Introduction to Childhood Ependymoma

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Childhood ependymoma is a rare, malignant brain tumour commonly found in young children. The disease condition is usually seen in children and teens between 0-19 years of age. Ependymomas are rare brain tumours that develop in the spinal cord or brain. The location of ependymomas in infants and children is intracranial, whereas, in adults, it is spinal.

These tumours are known to grow from the glial cells in the brain or spine; hence they are considered glioma. Typically glial cells provide support and stability to neurons in the Central Nervous System, but these cells turn cancerous and form brain tumours when they start to grow uncontrollably. Hence the cause of ependymoma brain tumours is primarily genetic. Ependymoma is considered a malignant tumour as it can grow and spread or metastasise to other body parts. On the other hand, a benign tumour will grow but won’t spread to other tissues or body organs.

Ependymoma tumours can occur anywhere in the fluid-filled passageways or ventricles of the brain or spinal cord. But the tumour is most commonly seen to appear in the cerebellum. The cerebellum is the vital part of the brain that coordinates the body’s movements. Only in rare cases do ependymoma tumours occur in the spinal cord or cerebrum.

Ependymoma tumours can block the normal flow of cerebral spinal fluid (CSF) and lead to a condition called hydrocephalus. Hydrocephalus condition means a build-up of cerebral spinal fluid that will eventually cause increased pressure within the brain. Headaches, vomiting, nausea, blurred vision, walking difficulties, trouble urinating etc., are the common signs and symptoms of these brain tumours.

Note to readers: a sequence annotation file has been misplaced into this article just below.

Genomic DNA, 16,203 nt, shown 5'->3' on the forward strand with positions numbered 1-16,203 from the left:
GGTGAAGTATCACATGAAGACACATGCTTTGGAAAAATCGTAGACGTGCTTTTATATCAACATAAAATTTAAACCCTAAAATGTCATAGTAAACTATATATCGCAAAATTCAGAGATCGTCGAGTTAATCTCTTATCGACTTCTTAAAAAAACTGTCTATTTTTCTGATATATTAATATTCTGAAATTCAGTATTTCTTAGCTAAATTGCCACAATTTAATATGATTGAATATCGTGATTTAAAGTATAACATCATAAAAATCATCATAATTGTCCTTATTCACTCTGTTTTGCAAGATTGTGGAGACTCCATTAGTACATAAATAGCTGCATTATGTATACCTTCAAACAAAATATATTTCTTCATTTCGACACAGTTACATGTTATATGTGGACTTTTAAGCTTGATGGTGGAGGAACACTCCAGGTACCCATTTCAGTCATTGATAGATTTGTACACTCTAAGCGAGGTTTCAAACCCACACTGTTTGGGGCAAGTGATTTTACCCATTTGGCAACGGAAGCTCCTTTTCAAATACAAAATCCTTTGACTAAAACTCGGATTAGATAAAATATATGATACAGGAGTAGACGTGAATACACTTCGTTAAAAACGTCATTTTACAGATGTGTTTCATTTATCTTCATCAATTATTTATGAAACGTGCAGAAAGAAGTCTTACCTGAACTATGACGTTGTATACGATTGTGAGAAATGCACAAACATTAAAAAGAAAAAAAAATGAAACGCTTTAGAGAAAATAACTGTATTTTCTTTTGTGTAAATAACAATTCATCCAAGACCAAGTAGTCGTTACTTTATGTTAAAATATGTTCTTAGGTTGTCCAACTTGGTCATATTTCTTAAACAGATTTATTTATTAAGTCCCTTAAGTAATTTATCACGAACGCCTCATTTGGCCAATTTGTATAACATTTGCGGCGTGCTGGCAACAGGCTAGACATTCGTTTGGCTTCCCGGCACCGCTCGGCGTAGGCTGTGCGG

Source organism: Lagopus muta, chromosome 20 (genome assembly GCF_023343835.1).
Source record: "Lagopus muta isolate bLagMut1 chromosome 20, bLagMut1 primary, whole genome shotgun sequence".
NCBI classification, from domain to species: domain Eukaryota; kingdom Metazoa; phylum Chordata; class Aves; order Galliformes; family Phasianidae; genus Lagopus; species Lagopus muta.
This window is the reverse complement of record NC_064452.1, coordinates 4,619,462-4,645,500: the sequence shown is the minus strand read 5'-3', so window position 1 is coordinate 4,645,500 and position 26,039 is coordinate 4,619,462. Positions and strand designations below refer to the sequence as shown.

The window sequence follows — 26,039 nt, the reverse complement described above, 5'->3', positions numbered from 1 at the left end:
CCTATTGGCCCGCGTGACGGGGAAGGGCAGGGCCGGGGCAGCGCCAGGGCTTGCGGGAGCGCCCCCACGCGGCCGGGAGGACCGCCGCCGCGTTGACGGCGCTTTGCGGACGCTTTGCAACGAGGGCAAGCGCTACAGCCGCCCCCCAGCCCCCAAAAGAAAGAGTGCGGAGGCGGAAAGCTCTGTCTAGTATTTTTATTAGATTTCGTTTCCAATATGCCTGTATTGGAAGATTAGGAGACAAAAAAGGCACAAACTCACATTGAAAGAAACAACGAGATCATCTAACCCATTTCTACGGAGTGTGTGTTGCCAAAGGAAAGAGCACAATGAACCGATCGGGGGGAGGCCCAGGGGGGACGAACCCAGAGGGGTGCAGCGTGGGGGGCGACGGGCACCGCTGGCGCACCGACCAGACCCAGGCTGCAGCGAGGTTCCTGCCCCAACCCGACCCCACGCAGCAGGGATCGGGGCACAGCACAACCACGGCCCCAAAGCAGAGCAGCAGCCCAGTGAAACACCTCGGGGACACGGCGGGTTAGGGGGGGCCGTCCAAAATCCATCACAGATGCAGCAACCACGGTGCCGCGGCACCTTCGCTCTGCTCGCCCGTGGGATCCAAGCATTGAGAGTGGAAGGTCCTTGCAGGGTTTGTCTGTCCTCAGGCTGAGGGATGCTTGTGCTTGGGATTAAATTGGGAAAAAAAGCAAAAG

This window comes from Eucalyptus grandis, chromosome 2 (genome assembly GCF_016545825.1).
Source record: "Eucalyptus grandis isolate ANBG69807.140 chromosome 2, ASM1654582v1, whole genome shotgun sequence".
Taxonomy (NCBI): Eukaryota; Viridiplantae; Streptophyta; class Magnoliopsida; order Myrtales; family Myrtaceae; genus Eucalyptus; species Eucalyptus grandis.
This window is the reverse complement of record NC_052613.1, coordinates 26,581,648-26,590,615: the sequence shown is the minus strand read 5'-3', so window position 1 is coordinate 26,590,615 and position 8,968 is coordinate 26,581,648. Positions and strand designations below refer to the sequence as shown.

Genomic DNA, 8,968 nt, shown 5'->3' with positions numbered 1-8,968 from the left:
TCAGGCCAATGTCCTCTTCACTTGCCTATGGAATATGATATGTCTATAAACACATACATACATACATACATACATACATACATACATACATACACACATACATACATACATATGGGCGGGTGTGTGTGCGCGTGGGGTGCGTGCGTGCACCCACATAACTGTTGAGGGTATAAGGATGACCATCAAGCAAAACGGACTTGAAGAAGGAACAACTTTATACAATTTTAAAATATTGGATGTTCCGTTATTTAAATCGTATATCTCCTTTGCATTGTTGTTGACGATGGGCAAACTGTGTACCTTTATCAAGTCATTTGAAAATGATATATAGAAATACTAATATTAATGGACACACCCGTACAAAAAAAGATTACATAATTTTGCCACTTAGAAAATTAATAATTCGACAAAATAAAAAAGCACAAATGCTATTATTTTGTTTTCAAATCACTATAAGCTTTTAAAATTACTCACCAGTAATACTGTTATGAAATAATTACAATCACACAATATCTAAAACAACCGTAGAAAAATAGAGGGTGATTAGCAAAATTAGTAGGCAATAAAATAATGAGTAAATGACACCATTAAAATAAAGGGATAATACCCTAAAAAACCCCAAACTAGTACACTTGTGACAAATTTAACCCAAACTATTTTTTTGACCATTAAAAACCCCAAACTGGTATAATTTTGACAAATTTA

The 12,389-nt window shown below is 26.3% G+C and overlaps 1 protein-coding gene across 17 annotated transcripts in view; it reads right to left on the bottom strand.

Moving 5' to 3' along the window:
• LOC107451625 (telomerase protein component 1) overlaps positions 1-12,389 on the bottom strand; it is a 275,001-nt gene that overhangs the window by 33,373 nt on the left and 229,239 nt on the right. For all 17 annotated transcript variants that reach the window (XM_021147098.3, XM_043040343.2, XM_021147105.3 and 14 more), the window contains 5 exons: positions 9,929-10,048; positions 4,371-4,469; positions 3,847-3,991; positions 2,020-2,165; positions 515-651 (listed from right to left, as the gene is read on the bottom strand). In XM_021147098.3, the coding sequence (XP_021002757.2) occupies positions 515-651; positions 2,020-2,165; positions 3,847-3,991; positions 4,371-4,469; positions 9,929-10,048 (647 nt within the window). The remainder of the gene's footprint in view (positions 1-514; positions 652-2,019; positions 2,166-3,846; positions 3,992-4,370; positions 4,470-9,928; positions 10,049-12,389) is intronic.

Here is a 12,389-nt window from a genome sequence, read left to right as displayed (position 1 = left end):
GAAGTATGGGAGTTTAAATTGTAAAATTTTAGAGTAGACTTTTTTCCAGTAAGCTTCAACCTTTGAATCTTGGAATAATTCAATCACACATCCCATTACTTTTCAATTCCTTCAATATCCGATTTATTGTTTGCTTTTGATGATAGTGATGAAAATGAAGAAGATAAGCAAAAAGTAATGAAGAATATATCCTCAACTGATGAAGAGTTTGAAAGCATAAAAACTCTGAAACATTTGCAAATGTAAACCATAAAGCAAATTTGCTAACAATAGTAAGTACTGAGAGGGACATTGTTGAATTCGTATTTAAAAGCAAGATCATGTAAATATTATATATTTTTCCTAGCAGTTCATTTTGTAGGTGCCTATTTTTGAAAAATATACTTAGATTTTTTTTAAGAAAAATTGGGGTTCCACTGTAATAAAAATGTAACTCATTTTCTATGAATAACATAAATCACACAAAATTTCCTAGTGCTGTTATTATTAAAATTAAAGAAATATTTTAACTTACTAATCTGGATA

Ependymoma can be of different types. The world health organisation (WHO) categorises ependymoma brain tumours into five subtypes. They include: 

  • Subependymoma (WHO grade I; rare in children).
  • Myxopapillary ependymoma (WHO grade I).
  • Ependymoma (WHO grade II)
  • RELA fusion-positive ependymoma (WHO grade II or grade III changes the RELA gene).
  • Anaplastic ependymoma (WHO grade III).

There is no standard staging system for ependymoma. But the tumour can be classified based on its grade. The grade of a tumour explains to what extent the tumour cells look like or resemble normal, healthy cells when viewed under a microscope. The doctor will compare the normal healthy tissue with the tumour tissue. Healthy tissue will contain many different types of cells, all grouped. A tumour is called a low-grade (grade I) or differentiated tumour if it resembles healthy cells but has different cell groupings. If the cell grouping is entirely different, the tumour type is called a high-grade (grade II and III) or poorly differentiated tumour. Grade I tumour cells tend to grow and metastasise rapidly than grade II and grade III tumours.

The actual cause of childhood ependymoma is still unknown. Some studies claim that the disease is associated with body genetics. Since the underlying cause of the disease is unknown, it is rather impossible to state the disease’s preventive measures and related risk factors.

Surgery, chemotherapy, and radiation therapy are the most common treatments for ependymoma brain tumours. Also, many clinical trials are underway that are trying and devising new, effective treatment procedures to treat better and cure the tumour condition. People can try clinical trials even after starting active treatment for the tumours.

The treatment options for ependymoma can cause many side effects. Hence, it is essential for parents or guardians of the affected child to ask the healthcare team questions and inquire about what can be expected out of each treatment option. Also, ask about all the pros and cons of the recommended treatment plan. People should make sure that the treatment for brain tumours like ependymoma is planned by a team of well-experienced doctors and specialists.